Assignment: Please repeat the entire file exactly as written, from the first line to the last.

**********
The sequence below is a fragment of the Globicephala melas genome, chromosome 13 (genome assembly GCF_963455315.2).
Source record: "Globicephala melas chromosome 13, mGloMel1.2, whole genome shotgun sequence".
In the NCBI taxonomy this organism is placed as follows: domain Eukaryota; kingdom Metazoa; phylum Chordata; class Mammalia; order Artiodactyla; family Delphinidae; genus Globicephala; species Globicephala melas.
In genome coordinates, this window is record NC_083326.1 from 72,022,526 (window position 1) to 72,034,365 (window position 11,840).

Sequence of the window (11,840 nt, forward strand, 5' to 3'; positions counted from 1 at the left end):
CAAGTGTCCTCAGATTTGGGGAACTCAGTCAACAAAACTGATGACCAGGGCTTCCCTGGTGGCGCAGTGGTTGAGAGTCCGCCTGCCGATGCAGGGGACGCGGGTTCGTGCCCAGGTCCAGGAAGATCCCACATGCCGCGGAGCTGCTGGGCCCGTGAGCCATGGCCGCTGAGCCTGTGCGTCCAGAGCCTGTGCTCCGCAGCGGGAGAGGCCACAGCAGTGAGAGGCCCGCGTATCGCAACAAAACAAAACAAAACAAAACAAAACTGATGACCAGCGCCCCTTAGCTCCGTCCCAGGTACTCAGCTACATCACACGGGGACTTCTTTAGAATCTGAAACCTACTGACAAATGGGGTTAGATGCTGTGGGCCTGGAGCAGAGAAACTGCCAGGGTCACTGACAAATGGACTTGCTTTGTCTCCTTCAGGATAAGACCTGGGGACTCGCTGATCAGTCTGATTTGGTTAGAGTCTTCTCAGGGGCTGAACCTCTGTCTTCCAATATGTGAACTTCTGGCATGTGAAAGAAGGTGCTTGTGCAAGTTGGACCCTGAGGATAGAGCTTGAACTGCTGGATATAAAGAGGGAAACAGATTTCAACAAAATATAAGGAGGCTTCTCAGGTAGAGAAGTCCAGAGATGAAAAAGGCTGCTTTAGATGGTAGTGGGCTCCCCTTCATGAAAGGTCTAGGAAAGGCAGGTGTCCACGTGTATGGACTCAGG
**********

The sequence below is a fragment of the Globicephala melas genome, chromosome 13 (genome assembly GCF_963455315.2).
Source record: "Globicephala melas chromosome 13, mGloMel1.2, whole genome shotgun sequence".
In the NCBI taxonomy this organism is placed as follows: domain Eukaryota; kingdom Metazoa; phylum Chordata; class Mammalia; order Artiodactyla; family Delphinidae; genus Globicephala; species Globicephala melas.
In genome coordinates, this window is record NC_083326.1 from 72,022,526 (window position 1) to 72,034,365 (window position 11,840).

Sequence of the window (11,840 nt, forward strand, 5' to 3'; positions counted from 1 at the left end):
CAAGTGTCCTCAGATTTGGGGAACTCAGTCAACAAAACTGATGACCAGGGCTTCCCTGGTGGCGCAGTGGTTGAGAGTCCGCCTGCCGATGCAGGGGACGCGGGTTCGTGCCCAGGTCCAGGAAGATCCCACATGCCGCGGAGCTGCTGGGCCCGTGAGCCATGGCCGCTGAGCCTGTGCGTCCAGAGCCTGTGCTCCGCAGCGGGAGAGGCCACAGCAGTGAGAGGCCCGCGTATCGCAACAAAACAAAACAAAACAAAACAAAACTGATGACCAGCGCCCCTTAGCTCCGTCCCAGGTACTCAGCTACATCACACGGGGACTTCTTTAGAATCTGAAACCTACTGACAAATGGGGTTAGATGCTGTGGGCCTGGAGCAGAGAAACTGCCAGGGTCACTGACAAATGGACTTGCTTTGTCTCCTTCAGGATAAGACCTGGGGACTCGCTGATCAGTCTGATTTGGTTAGAGTCTTCTCAGGGGCTGAACCTCTGTCTTCCAATATGTGAACTTCTGGCATGTGAAAGAAGGTGCTTGTGCAAGTTGGACCCTGAGGATAGAGCTTGAACTGCTGGATATAAAGAGGGAAACAGATTTCAACAAAATATAAGGAGGCTTCTCAGGTAGAGAAGTCCAGAGATGAAAAAGGCTGCTTTAGATGGTAGTGGGCTCCCCTTCATGAAAGGTCTAGGAAAGGCAGGTGTCCACGTGTATGGACTCAGG